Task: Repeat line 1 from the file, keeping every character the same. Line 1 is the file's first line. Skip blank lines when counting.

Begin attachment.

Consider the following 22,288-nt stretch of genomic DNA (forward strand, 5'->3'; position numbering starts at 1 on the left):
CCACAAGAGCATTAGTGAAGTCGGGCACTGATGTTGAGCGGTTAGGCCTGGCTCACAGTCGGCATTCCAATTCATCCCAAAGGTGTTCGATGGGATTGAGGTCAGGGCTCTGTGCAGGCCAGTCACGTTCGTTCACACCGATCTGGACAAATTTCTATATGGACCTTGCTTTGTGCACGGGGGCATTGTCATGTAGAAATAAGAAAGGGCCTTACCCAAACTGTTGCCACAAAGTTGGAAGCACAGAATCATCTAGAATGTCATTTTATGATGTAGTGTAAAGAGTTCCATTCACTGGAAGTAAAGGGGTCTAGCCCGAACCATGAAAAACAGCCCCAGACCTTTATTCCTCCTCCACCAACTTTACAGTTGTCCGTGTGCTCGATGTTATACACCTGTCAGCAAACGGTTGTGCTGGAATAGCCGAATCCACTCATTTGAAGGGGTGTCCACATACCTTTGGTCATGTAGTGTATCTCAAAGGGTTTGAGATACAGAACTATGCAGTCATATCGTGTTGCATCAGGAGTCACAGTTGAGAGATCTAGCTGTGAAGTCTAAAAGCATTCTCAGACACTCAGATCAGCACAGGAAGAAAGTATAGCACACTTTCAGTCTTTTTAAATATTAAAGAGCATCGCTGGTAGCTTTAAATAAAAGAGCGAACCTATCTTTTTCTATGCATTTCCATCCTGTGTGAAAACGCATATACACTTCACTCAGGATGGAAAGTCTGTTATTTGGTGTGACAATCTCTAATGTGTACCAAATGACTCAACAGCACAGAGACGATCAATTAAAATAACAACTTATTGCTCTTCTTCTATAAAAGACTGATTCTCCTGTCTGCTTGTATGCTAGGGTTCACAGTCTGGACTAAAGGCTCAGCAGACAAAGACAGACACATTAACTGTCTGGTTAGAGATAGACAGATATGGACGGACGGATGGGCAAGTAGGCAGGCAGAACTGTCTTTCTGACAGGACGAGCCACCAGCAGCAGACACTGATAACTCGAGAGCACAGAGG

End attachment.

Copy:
Consider the following 22,288-nt stretch of genomic DNA (forward strand, 5'->3'; position numbering starts at 1 on the left):